My rating: 4 of 5 stars
After a few years of study & hesitant belief, G. Willow Wilson travels to Cairo as a way to explore & test her nascent faith in Islam. Part memoir, part travelogue, part meditation, Wilson writes about maturing as an American & a woman & how these identities contribute to her journey as a Muslim in an Arabic country.
Wilson’s opening chapters chronicling her time at Boston College are not as smooth as her later narrative & may throw off readers. There are times throughout the book where she struggles to relate epiphanic or substantive moments that don’t quite land with me–I can see what she’s doing from a technical standpoint but I’m not totally with her. This was jarring to me because I had previously read Cairo & was immediately involved with the characters & their struggles. I think this disconnect comes from Wilson’s painful awareness of the tightrope of identities that she is walking & how careful she must be to not speak in generalities. Her perspective later on a high-profile lovechild scandal & how it clashes with an Arabic scholar’s opinion explicitly points this out.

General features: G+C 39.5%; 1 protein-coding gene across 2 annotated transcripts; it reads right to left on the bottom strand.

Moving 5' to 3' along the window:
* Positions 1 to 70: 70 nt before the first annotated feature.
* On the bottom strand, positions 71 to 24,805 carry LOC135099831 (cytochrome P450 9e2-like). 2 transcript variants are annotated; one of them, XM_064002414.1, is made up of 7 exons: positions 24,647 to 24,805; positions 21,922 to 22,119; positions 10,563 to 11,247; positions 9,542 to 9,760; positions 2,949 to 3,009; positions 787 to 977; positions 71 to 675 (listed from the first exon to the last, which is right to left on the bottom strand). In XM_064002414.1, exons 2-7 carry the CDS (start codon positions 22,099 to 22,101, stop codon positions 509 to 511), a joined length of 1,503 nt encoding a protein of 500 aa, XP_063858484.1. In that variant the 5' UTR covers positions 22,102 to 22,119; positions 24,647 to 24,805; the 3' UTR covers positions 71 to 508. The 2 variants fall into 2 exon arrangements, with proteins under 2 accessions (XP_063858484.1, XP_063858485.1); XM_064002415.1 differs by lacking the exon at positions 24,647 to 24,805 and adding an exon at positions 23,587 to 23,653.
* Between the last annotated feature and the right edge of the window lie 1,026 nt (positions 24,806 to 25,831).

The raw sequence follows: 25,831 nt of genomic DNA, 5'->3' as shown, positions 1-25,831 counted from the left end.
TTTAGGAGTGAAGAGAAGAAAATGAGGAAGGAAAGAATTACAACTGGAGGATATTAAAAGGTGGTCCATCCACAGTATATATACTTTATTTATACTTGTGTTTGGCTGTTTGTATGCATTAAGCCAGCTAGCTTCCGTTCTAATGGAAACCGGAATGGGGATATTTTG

With that said, there are beautiful moments of insight & dearly bought happiness in her story. Wilson’s explanations of Islam’s distrust of Western influences are interesting to read as a companion to The Girl Who Fell to Earth, where Al-Maria’s family is right at the crux of the confluence of these two cultures while Wilson has a more neutral perspective. Overall, a book I was glad to read & think about, as my country struggles with it’s opinions on Islam.